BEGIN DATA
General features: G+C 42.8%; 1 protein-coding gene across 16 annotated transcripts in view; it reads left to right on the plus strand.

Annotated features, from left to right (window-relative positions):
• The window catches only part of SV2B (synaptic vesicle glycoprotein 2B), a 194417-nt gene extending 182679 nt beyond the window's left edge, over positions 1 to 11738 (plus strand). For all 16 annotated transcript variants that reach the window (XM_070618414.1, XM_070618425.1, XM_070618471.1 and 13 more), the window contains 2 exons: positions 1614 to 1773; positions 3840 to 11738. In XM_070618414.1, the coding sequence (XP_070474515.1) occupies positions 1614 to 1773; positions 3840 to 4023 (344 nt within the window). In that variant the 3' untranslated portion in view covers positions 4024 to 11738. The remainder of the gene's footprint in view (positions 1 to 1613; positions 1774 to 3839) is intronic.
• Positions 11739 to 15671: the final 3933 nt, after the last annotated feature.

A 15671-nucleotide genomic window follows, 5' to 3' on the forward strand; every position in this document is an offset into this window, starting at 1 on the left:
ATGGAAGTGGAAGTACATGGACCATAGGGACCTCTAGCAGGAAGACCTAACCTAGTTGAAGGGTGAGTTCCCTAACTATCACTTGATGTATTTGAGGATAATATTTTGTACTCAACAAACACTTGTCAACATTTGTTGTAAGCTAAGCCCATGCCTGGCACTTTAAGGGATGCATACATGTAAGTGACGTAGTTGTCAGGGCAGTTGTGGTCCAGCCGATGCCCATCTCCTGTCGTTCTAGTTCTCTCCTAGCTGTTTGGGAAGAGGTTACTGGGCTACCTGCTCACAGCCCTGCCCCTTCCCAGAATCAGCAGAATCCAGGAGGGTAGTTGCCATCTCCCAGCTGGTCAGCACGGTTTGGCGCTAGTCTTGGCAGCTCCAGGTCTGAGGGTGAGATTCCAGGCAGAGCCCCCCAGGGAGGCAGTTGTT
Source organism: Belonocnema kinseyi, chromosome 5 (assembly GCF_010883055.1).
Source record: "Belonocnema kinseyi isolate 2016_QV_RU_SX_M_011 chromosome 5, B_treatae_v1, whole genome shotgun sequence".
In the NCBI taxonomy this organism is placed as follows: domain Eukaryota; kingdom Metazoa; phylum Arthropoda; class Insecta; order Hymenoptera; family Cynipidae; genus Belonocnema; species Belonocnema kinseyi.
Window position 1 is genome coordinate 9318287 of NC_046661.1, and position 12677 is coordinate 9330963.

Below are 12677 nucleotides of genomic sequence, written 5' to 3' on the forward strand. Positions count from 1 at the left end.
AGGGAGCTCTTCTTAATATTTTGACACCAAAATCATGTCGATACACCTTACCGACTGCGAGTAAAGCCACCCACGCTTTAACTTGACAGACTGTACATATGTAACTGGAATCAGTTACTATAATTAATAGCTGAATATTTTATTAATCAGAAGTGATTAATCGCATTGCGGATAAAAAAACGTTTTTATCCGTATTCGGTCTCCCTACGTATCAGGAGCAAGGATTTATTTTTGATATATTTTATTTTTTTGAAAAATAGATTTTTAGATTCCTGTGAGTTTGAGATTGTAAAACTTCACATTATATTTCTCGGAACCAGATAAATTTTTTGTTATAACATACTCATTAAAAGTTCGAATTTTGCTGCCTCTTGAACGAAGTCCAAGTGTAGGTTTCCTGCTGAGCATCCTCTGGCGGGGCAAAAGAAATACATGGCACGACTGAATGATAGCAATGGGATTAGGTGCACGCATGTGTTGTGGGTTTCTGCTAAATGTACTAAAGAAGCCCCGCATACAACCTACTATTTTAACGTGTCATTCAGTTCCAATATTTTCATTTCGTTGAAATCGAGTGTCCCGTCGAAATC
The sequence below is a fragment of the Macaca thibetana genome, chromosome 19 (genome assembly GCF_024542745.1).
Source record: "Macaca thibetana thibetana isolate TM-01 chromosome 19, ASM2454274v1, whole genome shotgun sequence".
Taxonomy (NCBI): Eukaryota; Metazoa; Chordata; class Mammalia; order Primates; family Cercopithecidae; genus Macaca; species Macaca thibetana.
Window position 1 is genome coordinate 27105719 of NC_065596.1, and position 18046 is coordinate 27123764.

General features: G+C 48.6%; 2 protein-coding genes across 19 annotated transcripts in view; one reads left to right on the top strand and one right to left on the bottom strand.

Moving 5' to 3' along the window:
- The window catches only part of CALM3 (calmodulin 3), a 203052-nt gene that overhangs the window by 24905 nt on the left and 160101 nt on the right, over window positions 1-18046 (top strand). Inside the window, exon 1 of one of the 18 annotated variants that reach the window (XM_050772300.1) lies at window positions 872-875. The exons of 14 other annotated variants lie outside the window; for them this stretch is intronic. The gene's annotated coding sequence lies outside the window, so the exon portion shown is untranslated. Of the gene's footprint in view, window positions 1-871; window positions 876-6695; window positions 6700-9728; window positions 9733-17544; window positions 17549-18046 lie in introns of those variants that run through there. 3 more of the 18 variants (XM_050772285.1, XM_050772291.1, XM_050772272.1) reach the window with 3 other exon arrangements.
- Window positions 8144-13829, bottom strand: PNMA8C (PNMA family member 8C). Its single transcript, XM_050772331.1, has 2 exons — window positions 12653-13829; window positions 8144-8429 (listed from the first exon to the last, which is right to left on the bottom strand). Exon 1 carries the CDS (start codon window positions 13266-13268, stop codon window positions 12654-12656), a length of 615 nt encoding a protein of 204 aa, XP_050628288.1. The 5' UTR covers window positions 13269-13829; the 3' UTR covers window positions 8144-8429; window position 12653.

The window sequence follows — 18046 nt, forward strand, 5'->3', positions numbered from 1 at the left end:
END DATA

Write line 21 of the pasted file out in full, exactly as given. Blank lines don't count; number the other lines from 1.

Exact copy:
The window sequence follows — 18046 nt, forward strand, 5'->3', positions numbered from 1 at the left end: